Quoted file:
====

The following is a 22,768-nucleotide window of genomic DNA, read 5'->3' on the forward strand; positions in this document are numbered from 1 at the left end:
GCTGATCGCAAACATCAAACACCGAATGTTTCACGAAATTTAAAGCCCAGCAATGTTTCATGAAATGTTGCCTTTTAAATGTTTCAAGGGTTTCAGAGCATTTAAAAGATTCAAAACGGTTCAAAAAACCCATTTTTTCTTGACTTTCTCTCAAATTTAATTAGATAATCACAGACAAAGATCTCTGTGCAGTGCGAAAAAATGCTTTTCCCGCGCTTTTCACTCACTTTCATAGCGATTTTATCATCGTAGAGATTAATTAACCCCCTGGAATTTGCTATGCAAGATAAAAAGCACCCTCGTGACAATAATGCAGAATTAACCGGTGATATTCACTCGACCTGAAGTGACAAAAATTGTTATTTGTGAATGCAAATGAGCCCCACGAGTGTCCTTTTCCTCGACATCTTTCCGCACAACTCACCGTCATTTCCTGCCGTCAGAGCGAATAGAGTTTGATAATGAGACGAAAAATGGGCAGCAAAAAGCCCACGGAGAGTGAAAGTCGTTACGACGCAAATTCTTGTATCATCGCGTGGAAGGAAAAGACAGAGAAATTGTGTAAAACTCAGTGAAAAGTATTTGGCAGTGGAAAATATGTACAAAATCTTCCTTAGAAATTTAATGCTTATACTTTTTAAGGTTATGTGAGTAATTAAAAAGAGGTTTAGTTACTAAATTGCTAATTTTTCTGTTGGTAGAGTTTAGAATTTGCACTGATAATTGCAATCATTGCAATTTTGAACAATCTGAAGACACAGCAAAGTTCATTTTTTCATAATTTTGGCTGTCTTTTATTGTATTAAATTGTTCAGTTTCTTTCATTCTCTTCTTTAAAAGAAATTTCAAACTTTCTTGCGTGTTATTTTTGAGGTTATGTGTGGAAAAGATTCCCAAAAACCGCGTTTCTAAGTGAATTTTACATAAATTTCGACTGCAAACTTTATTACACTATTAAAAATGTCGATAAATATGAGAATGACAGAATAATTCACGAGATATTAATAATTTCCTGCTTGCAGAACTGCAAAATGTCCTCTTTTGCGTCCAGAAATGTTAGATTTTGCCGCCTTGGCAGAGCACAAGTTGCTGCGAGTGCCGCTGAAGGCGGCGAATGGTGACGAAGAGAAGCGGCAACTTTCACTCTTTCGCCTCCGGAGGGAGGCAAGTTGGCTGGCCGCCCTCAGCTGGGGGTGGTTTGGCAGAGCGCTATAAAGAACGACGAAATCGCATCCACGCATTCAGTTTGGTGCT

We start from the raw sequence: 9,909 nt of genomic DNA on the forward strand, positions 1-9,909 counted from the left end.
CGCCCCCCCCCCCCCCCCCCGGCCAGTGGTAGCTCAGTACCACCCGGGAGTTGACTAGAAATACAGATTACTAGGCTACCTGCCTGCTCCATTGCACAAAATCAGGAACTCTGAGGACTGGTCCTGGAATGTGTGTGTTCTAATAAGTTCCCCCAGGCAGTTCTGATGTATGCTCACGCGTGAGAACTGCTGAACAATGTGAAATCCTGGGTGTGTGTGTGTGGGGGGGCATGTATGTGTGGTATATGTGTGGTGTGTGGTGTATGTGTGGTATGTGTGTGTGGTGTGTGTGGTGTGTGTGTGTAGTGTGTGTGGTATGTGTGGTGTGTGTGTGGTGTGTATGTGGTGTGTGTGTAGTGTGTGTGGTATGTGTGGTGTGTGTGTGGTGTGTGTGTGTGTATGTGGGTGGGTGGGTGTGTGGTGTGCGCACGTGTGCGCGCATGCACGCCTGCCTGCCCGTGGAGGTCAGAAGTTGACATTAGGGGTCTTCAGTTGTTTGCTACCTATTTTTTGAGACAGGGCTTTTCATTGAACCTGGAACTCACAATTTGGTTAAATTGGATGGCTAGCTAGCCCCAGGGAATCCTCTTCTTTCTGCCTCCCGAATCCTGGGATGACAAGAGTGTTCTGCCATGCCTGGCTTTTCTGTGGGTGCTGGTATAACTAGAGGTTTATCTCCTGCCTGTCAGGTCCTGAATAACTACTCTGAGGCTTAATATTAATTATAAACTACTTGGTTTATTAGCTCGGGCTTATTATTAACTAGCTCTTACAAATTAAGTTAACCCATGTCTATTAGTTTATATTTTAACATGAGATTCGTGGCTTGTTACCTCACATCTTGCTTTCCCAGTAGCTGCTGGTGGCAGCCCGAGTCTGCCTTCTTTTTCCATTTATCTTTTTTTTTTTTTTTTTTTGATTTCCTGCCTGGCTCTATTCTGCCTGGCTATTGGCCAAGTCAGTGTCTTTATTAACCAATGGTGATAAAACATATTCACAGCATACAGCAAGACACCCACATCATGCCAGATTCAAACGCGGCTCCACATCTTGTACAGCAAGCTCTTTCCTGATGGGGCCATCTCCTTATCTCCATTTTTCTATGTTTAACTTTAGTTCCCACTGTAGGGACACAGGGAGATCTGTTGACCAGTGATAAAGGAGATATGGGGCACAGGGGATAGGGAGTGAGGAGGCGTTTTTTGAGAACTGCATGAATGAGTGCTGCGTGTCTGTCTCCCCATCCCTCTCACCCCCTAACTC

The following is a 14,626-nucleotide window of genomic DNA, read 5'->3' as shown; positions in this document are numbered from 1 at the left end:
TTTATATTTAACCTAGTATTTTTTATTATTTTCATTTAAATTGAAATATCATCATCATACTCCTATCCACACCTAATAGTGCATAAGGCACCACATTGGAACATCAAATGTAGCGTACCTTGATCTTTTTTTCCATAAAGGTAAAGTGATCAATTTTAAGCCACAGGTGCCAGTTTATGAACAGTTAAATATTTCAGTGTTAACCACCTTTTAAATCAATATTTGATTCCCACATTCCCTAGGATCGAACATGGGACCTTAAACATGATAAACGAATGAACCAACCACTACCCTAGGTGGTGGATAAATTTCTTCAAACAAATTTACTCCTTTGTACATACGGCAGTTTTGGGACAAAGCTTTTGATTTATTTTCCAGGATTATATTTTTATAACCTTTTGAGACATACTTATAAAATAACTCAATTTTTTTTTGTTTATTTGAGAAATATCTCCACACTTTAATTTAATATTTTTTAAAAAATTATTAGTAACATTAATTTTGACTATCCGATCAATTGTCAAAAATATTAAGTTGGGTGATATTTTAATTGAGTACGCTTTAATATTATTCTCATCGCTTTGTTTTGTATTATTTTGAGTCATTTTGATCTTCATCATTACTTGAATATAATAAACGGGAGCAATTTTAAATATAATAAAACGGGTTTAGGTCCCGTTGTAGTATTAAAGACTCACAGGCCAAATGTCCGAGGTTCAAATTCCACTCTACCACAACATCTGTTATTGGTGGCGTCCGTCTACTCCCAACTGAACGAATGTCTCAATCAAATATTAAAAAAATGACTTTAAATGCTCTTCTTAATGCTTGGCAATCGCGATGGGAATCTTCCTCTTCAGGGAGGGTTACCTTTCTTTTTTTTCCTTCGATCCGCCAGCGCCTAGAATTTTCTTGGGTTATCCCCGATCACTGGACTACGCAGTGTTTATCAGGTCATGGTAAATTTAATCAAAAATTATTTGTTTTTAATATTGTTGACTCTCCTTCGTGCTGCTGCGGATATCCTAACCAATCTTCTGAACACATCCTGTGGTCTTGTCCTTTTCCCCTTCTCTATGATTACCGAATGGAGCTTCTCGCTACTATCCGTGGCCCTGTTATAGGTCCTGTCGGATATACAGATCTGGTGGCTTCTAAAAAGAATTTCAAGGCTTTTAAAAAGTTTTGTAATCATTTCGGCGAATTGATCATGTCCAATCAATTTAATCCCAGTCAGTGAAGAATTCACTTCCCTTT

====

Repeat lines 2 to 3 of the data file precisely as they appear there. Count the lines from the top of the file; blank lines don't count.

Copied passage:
GCTGATCGCAAACATCAAACACCGAATGTTTCACGAAATTTAAAGCCCAGCAATGTTTCATGAAATGTTGCCTTTTAAATGTTTCAAGGGTTTCAGAGCATTTAAAAGATTCAAAACGGTTCAAAAAACCCATTTTTTCTTGACTTTCTCTCAAATTTAATTAGATAATCACAGACAAAGATCTCTGTGCAGTGCGAAAAAATGCTTTTCCCGCGCTTTTCACTCACTTTCATAGCGATTTTATCATCGTAGAGATTAATTAACCCCCTGGAATTTGCTATGCAAGATAAAAAGCACCCTCGTGACAATAATGCAGAATTAACCGGTGATATTCACTCGACCTGAAGTGACAAAAATTGTTATTTGTGAATGCAAATGAGCCCCACGAGTGTCCTTTTCCTCGACATCTTTCCGCACAACTCACCGTCATTTCCTGCCGTCAGAGCGAATAGAGTTTGATAATGAGACGAAAAATGGGCAGCAAAAAGCCCACGGAGAGTGAAAGTCGTTACGACGCAAATTCTTGTATCATCGCGTGGAAGGAAAAGACAGAGAAATTGTGTAAAACTCAGTGAAAAGTATTTGGCAGTGGAAAATATGTACAAAATCTTCCTTAGAAATTTAATGCTTATACTTTTTAAGGTTATGTGAGTAATTAAAAAGAGGTTTAGTTACTAAATTGCTAATTTTTCTGTTGGTAGAGTTTAGAATTTGCACTGATAATTGCAATCATTGCAATTTTGAACAATCTGAAGACACAGCAAAGTTCATTTTTTCATAATTTTGGCTGTCTTTTATTGTATTAAATTGTTCAGTTTCTTTCATTCTCTTCTTTAAAAGAAATTTCAAACTTTCTTGCGTGTTATTTTTGAGGTTATGTGTGGAAAAGATTCCCAAAAACCGCGTTTCTAAGTGAATTTTACATAAATTTCGACTGCAAACTTTATTACACTATTAAAAATGTCGATAAATATGAGAATGACAGAATAATTCACGAGATATTAATAATTTCCTGCTTGCAGAACTGCAAAATGTCCTCTTTTGCGTCCAGAAATGTTAGATTTTGCCGCCTTGGCAGAGCACAAGTTGCTGCGAGTGCCGCTGAAGGCGGCGAATGGTGACGAAGAGAAGCGGCAACTTTCACTCTTTCGCCTCCGGAGGGAGGCAAGTTGGCTGGCCGCCCTCAGCTGGGGGTGGTTTGGCAGAGCGCTATAAAGAACGACGAAATCGCATCCACGCATTCAGTTTGGTGCT

We start from the raw sequence: 9,909 nt of genomic DNA on the forward strand, positions 1-9,909 counted from the left end.